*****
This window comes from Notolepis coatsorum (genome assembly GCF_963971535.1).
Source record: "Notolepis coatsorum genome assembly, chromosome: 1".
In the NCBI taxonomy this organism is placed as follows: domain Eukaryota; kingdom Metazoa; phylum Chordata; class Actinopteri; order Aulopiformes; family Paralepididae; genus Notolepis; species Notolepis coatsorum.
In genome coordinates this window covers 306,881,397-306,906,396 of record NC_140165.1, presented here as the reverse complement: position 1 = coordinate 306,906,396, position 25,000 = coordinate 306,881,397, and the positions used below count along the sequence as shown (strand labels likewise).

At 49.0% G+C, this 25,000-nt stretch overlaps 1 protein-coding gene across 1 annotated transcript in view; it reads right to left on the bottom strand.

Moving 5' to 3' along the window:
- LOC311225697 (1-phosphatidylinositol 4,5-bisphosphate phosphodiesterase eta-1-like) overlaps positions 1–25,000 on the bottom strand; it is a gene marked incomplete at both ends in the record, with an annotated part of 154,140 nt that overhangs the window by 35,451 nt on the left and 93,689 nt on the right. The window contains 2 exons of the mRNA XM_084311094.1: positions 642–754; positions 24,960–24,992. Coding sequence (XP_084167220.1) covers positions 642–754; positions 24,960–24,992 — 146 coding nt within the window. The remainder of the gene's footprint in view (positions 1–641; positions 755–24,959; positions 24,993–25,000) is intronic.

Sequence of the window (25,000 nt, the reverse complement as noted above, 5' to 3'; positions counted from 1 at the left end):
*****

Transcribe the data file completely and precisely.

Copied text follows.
This window comes from Notolepis coatsorum (genome assembly GCF_963971535.1).
Source record: "Notolepis coatsorum genome assembly, chromosome: 1".
In the NCBI taxonomy this organism is placed as follows: domain Eukaryota; kingdom Metazoa; phylum Chordata; class Actinopteri; order Aulopiformes; family Paralepididae; genus Notolepis; species Notolepis coatsorum.
In genome coordinates this window covers 306,881,397-306,906,396 of record NC_140165.1, presented here as the reverse complement: position 1 = coordinate 306,906,396, position 25,000 = coordinate 306,881,397, and the positions used below count along the sequence as shown (strand labels likewise).

At 49.0% G+C, this 25,000-nt stretch overlaps 1 protein-coding gene across 1 annotated transcript in view; it reads right to left on the bottom strand.

Moving 5' to 3' along the window:
- LOC311225697 (1-phosphatidylinositol 4,5-bisphosphate phosphodiesterase eta-1-like) overlaps positions 1–25,000 on the bottom strand; it is a gene marked incomplete at both ends in the record, with an annotated part of 154,140 nt that overhangs the window by 35,451 nt on the left and 93,689 nt on the right. The window contains 2 exons of the mRNA XM_084311094.1: positions 642–754; positions 24,960–24,992. Coding sequence (XP_084167220.1) covers positions 642–754; positions 24,960–24,992 — 146 coding nt within the window. The remainder of the gene's footprint in view (positions 1–641; positions 755–24,959; positions 24,993–25,000) is intronic.

Sequence of the window (25,000 nt, the reverse complement as noted above, 5' to 3'; positions counted from 1 at the left end):